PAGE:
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Since the inception of Christianity, the cross has been a symbol of our Lord's sacrificial death for our sins and the sins of the whole world. It is our chief symbol because it is the symbol of our salvation. Crosses are front and center in Christian churches, they adorn the walls of our homes and are worn as an expression of faith. The cross is a symbol of blessing and hope because it reminds us, points us to, symbolizes the death and resurrection of Jesus Christ through which all blessings flow and all hope is to be found. The cross of Christ defines us now and forever.

As you have noticed, our new hymnal, Lutheran Service Book, encourages the people of God to make the sign of the cross during the invocation in remembrance of their baptism. Some of you may have thought, and maybe still think, that this is a Roman Catholic ritual. Actually, it is very catholic, that is, Christian, because the practice of signing oneself with the cross is the most ancient Christian ritual or ceremony we have.

In fact, in the Small Catechism, Dr. Luther suggests that when we get up in the morning and before we go to bed in the evening, we should, before we pray, "make the sign of the holy cross and say: In the name of the Father, and of the Son and of the Holy Spirit. Amen."

So why does the hymnal and Luther encourage Christians to make the sign of the cross? What does it symbolize? Making the sign of the cross reminds us that we are a baptized child of God. It was there at our baptism that the sign of the cross was first placed upon our foreheads and upon our hearts to "mark [us] as one redeemed by Christ the crucified" because that is what literally happened. It was there in those waters of Holy Baptism that our life in Christ began as we were buried with Him in death and raised with Him to new life in His resurrection (Romans 6:1–11). It was there in those waters that our life and Christ's life became one life. It was there in those waters that that name of the triune God, Father, Son and Holy Spirit was placed upon us. That is, we were marked with the cross and with God's triune name forever. This was God's way of saying, "this one is mine," "this one is my beloved child."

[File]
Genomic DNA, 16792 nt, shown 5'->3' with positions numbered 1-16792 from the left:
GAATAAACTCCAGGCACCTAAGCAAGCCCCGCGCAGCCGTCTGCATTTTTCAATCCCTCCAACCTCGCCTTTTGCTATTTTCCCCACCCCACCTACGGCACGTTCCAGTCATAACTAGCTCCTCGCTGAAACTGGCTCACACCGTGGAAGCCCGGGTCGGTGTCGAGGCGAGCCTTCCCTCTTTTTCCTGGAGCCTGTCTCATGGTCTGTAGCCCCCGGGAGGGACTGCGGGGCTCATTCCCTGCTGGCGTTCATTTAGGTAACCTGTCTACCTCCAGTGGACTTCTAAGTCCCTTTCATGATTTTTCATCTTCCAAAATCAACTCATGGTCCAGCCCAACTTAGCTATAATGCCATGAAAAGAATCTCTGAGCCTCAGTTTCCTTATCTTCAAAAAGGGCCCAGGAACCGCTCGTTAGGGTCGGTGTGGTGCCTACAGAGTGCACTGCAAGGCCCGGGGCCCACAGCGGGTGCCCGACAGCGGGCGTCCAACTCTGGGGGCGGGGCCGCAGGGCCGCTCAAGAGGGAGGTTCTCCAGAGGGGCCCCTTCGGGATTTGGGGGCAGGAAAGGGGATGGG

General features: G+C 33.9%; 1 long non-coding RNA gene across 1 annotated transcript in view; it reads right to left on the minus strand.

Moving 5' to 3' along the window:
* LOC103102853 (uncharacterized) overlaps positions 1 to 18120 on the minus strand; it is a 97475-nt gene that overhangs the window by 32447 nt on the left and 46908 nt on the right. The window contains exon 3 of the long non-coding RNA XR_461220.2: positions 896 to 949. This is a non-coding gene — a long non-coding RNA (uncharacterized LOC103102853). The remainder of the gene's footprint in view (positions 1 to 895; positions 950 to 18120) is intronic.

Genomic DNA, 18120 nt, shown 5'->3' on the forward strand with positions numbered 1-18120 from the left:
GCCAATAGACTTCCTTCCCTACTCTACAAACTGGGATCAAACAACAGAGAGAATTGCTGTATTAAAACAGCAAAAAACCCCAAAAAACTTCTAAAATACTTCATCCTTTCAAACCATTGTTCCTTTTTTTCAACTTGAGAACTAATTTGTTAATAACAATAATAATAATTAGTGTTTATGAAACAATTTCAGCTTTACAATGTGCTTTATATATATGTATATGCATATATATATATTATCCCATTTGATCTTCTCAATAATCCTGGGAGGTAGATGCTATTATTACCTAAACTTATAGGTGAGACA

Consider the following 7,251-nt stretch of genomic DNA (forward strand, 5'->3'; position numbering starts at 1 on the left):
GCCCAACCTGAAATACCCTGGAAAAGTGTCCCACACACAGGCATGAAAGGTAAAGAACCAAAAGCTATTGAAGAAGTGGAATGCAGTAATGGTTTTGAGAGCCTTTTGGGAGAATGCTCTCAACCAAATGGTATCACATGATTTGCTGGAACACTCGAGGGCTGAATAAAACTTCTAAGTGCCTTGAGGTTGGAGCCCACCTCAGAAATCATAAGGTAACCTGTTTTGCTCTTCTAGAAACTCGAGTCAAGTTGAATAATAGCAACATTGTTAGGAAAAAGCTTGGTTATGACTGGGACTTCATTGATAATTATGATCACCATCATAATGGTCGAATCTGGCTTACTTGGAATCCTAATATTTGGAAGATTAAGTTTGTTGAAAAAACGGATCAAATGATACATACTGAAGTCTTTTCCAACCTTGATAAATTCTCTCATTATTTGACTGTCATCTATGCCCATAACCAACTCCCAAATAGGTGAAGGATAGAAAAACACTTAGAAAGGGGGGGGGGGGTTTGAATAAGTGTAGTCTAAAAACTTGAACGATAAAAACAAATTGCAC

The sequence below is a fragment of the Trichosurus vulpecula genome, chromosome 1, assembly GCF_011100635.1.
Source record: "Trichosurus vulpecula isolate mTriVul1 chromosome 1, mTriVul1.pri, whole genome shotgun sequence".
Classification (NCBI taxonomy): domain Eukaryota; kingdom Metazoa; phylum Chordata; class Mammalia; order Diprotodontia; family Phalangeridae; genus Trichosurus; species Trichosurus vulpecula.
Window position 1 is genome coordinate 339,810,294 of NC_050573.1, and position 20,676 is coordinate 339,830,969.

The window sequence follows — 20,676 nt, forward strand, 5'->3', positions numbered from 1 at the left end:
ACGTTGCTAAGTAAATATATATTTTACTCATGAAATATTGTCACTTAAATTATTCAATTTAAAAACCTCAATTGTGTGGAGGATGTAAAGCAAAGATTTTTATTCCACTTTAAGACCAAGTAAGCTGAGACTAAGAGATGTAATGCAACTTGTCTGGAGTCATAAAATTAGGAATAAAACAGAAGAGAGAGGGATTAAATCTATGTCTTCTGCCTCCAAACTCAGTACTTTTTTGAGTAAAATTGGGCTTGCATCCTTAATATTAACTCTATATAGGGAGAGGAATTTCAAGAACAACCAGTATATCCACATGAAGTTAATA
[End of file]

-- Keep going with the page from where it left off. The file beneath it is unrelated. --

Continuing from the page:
Obviously, making the sign of the cross is a Christian liberty that one may or may not choose to do. Like any other ritual or ceremony, Luther reminds us that we should not and "do not make it a rigid law to bind or entangle anyone’s conscience, but use it in Christian liberty as long, when, where and how you find it to be practical and useful.” 1 One can surely remember their baptism without making the sign of cross. And yet, for nearly two millennia, the practice of making the sign of the cross, crossing oneself, has been for many a deep and powerful way or recalling who they are and whose they are, marked with the cross of Christ.

When we make the sign of the cross, we remember our baptism. We remember that we were marked with the cross, that is, redeemed by Christ the crucified and risen Lord. We remember that it was there that God called us by name, made us His very own child, even as He put His name upon us; Father, Son and Holy Spirit. When we make the sign of the cross, we remember who we really are—a baptized and beloved child of God.

Making the sign of the cross and remembering our baptism is a good way, as Luther suggests, to begin and end the day, to begin worship and prayer. For it is our baptism, after all, that grants us our entrance into the Christian life as God's redeemed and beloved child, gives us the privilege to pray, praise and live as God's very own.

  1. Martin Luther, “The German Mass and Order of Service (1526)” in Luther’s Works (AE), vol. 53 (Fortress Press, 1965), 61.

Rev. Shawn Nettleton is Senior Pastor at Saint John’s Lutheran Church. You can reach him in the church office, by email at or at 970-305-2420.